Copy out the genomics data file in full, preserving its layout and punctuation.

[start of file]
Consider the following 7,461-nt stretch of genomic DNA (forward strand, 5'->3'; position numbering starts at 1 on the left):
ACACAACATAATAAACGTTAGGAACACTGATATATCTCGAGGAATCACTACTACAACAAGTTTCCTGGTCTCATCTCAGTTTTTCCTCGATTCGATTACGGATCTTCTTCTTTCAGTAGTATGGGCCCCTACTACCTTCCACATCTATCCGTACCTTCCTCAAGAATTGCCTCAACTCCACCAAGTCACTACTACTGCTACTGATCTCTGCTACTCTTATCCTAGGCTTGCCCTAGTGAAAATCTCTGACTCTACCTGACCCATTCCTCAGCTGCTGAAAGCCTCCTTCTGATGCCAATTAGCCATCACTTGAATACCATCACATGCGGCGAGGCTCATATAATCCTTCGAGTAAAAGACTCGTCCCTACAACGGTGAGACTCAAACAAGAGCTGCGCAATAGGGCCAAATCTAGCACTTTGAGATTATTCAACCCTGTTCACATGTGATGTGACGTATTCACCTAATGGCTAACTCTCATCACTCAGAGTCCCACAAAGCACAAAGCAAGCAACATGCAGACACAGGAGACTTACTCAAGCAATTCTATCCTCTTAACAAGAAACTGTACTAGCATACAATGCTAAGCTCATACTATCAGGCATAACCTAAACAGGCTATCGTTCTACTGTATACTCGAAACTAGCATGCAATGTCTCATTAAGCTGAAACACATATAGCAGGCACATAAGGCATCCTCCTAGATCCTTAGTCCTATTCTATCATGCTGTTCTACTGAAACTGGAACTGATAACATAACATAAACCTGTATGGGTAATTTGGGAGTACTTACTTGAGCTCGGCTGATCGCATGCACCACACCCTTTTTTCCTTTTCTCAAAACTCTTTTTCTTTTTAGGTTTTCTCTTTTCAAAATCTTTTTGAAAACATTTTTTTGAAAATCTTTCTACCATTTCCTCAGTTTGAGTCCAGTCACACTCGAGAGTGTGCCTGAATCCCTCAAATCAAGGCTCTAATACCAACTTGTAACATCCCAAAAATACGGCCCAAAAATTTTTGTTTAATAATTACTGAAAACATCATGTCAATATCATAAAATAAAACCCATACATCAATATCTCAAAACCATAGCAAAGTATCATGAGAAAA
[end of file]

Consider the following 7,461-nt stretch of genomic DNA (forward strand, 5'->3'; position numbering starts at 1 on the left):
ACACAACATAATAAACGTTAGGAACACTGATATATCTCGAGGAATCACTACTACAACAAGTTTCCTGGTCTCATCTCAGTTTTTCCTCGATTCGATTACGGATCTTCTTCTTTCAGTAGTATGGGCCCCTACTACCTTCCACATCTATCCGTACCTTCCTCAAGAATTGCCTCAACTCCACCAAGTCACTACTACTGCTACTGATCTCTGCTACTCTTATCCTAGGCTTGCCCTAGTGAAAATCTCTGACTCTACCTGACCCATTCCTCAGCTGCTGAAAGCCTCCTTCTGATGCCAATTAGCCATCACTTGAATACCATCACATGCGGCGAGGCTCATATAATCCTTCGAGTAAAAGACTCGTCCCTACAACGGTGAGACTCAAACAAGAGCTGCGCAATAGGGCCAAATCTAGCACTTTGAGATTATTCAACCCTGTTCACATGTGATGTGACGTATTCACCTAATGGCTAACTCTCATCACTCAGAGTCCCACAAAGCACAAAGCAAGCAACATGCAGACACAGGAGACTTACTCAAGCAATTCTATCCTCTTAACAAGAAACTGTACTAGCATACAATGCTAAGCTCATACTATCAGGCATAACCTAAACAGGCTATCGTTCTACTGTATACTCGAAACTAGCATGCAATGTCTCATTAAGCTGAAACACATATAGCAGGCACATAAGGCATCCTCCTAGATCCTTAGTCCTATTCTATCATGCTGTTCTACTGAAACTGGAACTGATAACATAACATAAACCTGTATGGGTAATTTGGGAGTACTTACTTGAGCTCGGCTGATCGCATGCACCACACCCTTTTTTCCTTTTCTCAAAACTCTTTTTCTTTTTAGGTTTTCTCTTTTCAAAATCTTTTTGAAAACATTTTTTTGAAAATCTTTCTACCATTTCCTCAGTTTGAGTCCAGTCACACTCGAGAGTGTGCCTGAATCCCTCAAATCAAGGCTCTAATACCAACTTGTAACATCCCAAAAATACGGCCCAAAAATTTTTGTTTAATAATTACTGAAAACATCATGTCAATATCATAAAATAAAACCCATACATCAATATCTCAAAACCATAGCAAAGTATCATGAGAAAA